Despite the commonplace view that Animal Farm was aimed exclusively at Stalinist Russia, it was far more broadly focussed and the similarities between aspects of the novel and Trump's America are obvious. 'Not only the parallels with the current President, but also by those who feel that his cult of personality is a mandate for collective nastiness. 'Doublethink' features in Nineteen Eighty Four and it is the forerunner to 'Fake News'.
Aside from Orwell's importance as a political theorist and novelist his life in its own right is a beguiling narrative. His family was caught between upper middle-class complacency and uncertainty, and Orwell's time at Prep School and as a scholarship boy at Eton caused him to despise the class system that spawned him despite finding himself unable to fully detach himself from it.
His life thereafter mirrored the history of his country; like many from his background he devoted himself to socialism as a salve to his conscience. He died at the point when Britain's status as an Imperial and world power had waned.
An interest in him endures, principally because it is difficult to differentiate between the man who recorded the terrible events of the depression and the Spanish Civil War as an observer and the fiction writer who used literature to predict grim possibilities and diagnose horribly endemic inclinations. No other British writer of the 20th century has blended ideas, political commentary and literary art in such a manner.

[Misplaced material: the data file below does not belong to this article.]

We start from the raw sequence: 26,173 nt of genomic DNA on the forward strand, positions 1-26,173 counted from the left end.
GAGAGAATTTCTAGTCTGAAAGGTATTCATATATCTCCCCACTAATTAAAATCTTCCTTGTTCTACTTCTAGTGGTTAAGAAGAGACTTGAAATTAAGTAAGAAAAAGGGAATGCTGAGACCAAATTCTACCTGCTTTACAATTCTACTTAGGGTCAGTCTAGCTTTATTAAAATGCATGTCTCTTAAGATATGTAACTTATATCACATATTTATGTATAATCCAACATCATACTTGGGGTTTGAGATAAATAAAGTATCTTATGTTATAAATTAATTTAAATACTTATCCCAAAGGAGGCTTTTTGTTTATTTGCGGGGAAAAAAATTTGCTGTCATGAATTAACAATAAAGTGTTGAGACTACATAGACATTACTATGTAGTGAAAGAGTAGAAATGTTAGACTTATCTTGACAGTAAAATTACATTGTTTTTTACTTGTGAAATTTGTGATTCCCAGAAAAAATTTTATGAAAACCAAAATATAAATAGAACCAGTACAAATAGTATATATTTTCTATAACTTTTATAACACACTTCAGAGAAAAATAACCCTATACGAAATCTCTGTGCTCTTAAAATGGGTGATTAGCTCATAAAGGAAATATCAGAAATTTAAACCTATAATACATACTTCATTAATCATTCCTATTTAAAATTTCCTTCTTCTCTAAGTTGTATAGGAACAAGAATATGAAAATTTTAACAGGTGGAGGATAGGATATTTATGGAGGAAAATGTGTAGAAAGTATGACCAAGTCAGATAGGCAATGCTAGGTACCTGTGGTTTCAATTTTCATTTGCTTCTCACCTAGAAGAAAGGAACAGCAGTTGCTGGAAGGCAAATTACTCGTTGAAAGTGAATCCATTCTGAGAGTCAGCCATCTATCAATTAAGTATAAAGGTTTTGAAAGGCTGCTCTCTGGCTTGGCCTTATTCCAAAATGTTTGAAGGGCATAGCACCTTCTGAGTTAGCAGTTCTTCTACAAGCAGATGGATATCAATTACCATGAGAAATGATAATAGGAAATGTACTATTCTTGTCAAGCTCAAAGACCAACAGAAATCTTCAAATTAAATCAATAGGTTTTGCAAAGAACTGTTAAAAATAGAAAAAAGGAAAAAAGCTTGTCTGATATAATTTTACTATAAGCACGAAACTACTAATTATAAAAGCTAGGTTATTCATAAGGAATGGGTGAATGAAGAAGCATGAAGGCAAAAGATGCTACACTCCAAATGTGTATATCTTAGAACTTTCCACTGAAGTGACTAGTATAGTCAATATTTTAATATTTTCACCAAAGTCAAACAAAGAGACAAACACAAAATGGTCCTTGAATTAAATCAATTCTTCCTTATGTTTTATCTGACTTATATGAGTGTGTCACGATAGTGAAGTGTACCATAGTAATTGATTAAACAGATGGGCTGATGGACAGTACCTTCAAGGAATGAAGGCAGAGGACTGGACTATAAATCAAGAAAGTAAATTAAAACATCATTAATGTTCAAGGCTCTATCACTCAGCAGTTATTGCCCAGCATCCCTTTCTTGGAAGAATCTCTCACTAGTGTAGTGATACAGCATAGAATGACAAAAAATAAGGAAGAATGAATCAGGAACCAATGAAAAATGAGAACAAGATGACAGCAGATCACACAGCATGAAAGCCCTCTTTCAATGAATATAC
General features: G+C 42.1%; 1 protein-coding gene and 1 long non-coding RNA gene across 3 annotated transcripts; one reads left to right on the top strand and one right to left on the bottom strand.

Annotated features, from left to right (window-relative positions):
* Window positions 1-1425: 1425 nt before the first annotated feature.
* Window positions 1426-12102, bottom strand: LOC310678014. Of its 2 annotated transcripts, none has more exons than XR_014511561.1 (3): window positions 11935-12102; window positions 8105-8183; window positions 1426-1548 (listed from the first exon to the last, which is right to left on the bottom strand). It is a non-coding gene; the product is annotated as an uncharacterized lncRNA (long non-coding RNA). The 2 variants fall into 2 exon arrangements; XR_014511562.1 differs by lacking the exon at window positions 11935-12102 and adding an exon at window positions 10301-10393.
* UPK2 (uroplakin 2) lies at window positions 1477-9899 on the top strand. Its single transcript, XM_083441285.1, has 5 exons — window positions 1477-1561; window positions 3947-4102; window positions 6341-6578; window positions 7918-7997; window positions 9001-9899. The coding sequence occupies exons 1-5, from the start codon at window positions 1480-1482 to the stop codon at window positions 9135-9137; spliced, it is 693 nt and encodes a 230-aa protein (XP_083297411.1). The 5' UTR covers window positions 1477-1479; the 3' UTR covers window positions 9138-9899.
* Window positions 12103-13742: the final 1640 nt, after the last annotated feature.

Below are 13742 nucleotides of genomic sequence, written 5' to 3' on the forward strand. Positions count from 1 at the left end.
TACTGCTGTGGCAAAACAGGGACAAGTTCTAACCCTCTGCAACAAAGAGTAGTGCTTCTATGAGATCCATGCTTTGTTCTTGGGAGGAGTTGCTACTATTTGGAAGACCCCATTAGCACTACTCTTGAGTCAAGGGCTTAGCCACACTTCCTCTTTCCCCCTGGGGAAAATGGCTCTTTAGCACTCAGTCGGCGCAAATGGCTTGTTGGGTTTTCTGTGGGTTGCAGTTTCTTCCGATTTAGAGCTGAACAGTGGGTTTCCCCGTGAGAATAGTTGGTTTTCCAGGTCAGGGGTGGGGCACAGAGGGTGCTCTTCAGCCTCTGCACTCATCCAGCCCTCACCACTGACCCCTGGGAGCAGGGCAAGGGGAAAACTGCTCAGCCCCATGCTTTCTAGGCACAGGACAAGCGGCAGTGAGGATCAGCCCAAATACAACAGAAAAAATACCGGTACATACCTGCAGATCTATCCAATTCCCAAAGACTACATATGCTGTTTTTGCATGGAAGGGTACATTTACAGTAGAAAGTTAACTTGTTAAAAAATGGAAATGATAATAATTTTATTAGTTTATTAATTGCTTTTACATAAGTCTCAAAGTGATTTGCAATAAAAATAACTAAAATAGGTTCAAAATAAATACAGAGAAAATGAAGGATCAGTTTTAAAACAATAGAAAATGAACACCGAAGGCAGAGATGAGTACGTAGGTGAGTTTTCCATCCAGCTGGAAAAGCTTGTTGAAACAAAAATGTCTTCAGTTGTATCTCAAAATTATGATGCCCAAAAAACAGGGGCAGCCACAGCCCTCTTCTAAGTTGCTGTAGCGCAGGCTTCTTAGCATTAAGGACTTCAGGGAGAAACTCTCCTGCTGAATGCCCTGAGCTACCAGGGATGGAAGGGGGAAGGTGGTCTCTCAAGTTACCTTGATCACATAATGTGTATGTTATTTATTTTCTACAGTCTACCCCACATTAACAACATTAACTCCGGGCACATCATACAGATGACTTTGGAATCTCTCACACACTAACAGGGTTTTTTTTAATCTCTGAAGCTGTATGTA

For an author whose work has been regarded as the most important in terms of the turbulent years of the mid-20th century and who eroded the boundaries between literature, journalism and political commentary, there have been relatively few attempts to present a vibrant portrait of the man behind the writings. Fifteen years (closer to eighteen when this book appears) is a long time for the absence of a life of one of one of the best-known authors of the twentieth century.
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About the Author
He has been on the longlist for the James Tait Black Memorial Prize, has written for The Spectator and The Sunday Times and has been interviewed on his work for various BBC Radio Arts Programmes, as well as appearing on the Channel 4 Series 'Writers in their Own Words', talking mainly on Martin Amis and the post-1960s generation of British novelists. The BBC TV programme 'Through the Lens of Larkin', in which he appeared, was inspired by his The Importance of Elsewhere. Philip Larkin's Photographs.
His biography of Ernest Hemingway The Man Who Wasn't There was published in October 2018 by I.B. Tauris
Richard Bradford is Research Professor in English at Ulster University, Northern Ireland and Visiting Professor at the University of Avignon, France.
Table of Contents
Preface and Acknowledgements ix
1 The Misfit and the Pure Hell of St Cyprian's 5
2 Eton 19
3 Burma 34
4 Slumming it 52
5 Was Orwell an Antisemite? 65
6 Hopeless 83
7 Books, Marriage, and the Journey North 101
8 Spain and Serious Politics 127
9 Between Wars 154
10 War 165
11 Explosive Journalism 178
12 Changes 200
13 Animal Farm 210
14 Jura 220
15 Nineteen Eighty-Four 231